The historical and contemporary relationships of these very different FNs to Salt Spring are asymmetrical and fluid. The Cowichan have made a deep commitment to living and teaching back in Burgoyne Bay part of the year (and it was only a summer village) and will hopefully put a houseboat in there. I have been working with the Cowichan Nation on protecting the Hwmet’utsum (Mount Maxwell) cultural landscapes spanning the two provincial parks and the ecological reserve. The Tsawout keep tabs on the federal lands reserved for their large, historic W̱EN,NÁ,NEĆ village site that extended east to Bridgman Road (and will crack down on dogs in the coming years). Similarly the Chemainus, Penelakut, and Lyackson are increasingly involved again with the north end of SSI. So the best way to ‘work’ with FNs elders and governments is to engage in deep research and learning about what’s already going on.

The three most important ways to work with these five First Nations (and remember that the W̱SÁNEĆ (Saanich) were broken up artificially into five communities with historic ties to Salt Spring so we’re up to 10 different FNs offices) is to provide solidarity around:

1. reassertion of First Nations’ joint ownership of large portions of public lands on Salt Spring;

2. reassertion of food gathering and related land management (already going on) of large portions of public lands on Salt Spring; and

3. (with an acute indigenous housing shortage on all sides of Salt Spring) accelerating indigenous repopulating and diversified housing options on Salt Spring Island (for folks that haven’t felt too welcome on this island for the last century and a half).

All of this work is already being pursued by FNs in relationship to Salt Spring. Elders and FNs administrators will call on broader support and resources when they need it and want it — support from people who have done enough intellectual and personal homework to be fully trusted.



‘ḴEXMIN’ is the SENĆOŦEN name for Lomatium nudicaule

logo KEXMIN Lomatium nudicaule

ḴEXMIN  is one of the traditional names, in SENĆOŦEN one of the score of Salish languages, for one of the most important regional medicinal & ceremonial herbs, with the Latin binomial of Lomatium nudicaule. There are similar words for this species in other Salish languages, and different though related spellings. ‘ḴEXMIN’ is thought to be an early word in the Salishan languages from which contemporary Salish language originated. The ‘ḴEX’, often spelled with with a ‘q’ in other languages, is thought to mean ‘hex’ as in negative forebodings. And the ‘ḴEX MIN‘ suggests a negation, removal, and cleansing of such current or future scourges. There is a broad renewal in engagement with ḴEXMIN as a symbol of renewal, healing, and intercultural conversations.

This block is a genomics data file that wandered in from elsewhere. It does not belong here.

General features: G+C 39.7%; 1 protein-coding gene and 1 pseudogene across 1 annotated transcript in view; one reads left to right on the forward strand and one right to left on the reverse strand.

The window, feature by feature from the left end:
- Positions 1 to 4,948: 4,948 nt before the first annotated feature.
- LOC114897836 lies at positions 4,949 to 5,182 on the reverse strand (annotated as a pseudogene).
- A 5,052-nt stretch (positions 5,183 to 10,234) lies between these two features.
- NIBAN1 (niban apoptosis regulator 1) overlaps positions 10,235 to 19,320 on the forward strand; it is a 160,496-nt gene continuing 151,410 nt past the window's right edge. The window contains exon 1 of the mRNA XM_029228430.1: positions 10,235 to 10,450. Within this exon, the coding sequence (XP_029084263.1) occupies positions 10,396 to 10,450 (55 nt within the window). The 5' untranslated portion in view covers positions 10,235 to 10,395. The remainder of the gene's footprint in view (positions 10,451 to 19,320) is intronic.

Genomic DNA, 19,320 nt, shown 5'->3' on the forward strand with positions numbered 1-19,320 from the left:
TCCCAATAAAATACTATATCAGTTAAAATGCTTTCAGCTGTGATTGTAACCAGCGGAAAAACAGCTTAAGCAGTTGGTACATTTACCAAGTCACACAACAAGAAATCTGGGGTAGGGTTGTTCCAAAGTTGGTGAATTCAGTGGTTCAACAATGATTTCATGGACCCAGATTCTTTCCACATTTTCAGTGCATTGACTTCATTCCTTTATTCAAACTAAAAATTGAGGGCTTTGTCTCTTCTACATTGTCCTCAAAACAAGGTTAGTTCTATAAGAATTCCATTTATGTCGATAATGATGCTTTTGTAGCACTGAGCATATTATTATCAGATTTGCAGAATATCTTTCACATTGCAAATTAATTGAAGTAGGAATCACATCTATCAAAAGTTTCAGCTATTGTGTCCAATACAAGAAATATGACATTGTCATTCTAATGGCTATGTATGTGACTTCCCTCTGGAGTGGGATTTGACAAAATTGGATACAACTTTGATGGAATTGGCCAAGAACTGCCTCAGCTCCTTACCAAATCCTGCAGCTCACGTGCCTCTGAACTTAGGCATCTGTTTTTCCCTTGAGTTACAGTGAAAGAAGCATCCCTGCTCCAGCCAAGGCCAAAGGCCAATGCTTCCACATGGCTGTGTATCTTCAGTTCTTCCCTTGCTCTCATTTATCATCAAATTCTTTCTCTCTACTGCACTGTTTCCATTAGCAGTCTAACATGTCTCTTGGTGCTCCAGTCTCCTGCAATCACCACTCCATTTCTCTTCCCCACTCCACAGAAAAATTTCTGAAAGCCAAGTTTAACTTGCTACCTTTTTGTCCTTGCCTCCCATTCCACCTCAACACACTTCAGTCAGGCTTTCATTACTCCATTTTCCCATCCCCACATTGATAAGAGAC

2008 5 25 Lomatium nudicaule a roof garden on Vancouver Harbour

2008 May 25 Lomatium nudicaule on a roof garden above Vancouver Harbour

2008 5 30 Lomatium nudicaule - Vancouver
2008 May 30 Lomatium nudicaule, Vancouver

2008 5 30 Lomatium nudicaule with window Vancouver
2008 May 30 Lomatium nudicaule with window & Vancouver Harbour

2004 6 21 Lomatium nudicaule 21 6 2004 Belly-Rising-Up by Gordon Brent Ingram

2004 June 21 Lomatium nudicaule forming seed at Belly-Rising-Up, at the south-east corner SȾÁUTW̱ (Tsawout) treaty lands, Central Saanich. The seeds in late June are green and powerful. The seeds mature and dry-out in August and are gathered for ceremonies and medicine.

castle & ingram 2014 Lomatium nudicaule flowers that become seeds

Lomatium nudicaule flowers that become seeds


Salish Sea 5 Lomatium spp leaves

Lomatium species are native to the West of North America and mainly occur in drier, interior areas. The San Juan and Gulf Islands, of the Salish Sea and Puget Sound, are the only region where these plants occur as part of terrestrial-marine interface ecosystems. And the northern margins of Lomatium species are on the Gulf Islands.


2017 August 11 * Collecting ripe seeds ḴEXMIN (Lomatium nudicaule) at the beginning of ĆENŦÁWEN-COHO SALMON RETURN TO THE EARTH — in Beacon Hill Park, south-eastern Vancouver Island



Celebrating the Salish village of W̱EN,NÁ,NEĆ

KEXMIN field station above Weston Lake, southern Salt Spring Island

The main office of KEXMIN field station is a kilometre north of the Salish village of W̱EN,NÁ,NEĆ that was a mixing place for speakers of two Salish languages: SENĆOŦEN and HUL’Q’UMI’NUM’.  In the 1860s, the village included three lodges and a number of large wooden sculptures that were purchased and removed by the American Museum of Natural History in New York. We celebrate this place of confluence, fusion, and innovation.

W̱EN,NÁ,NEĆ graphic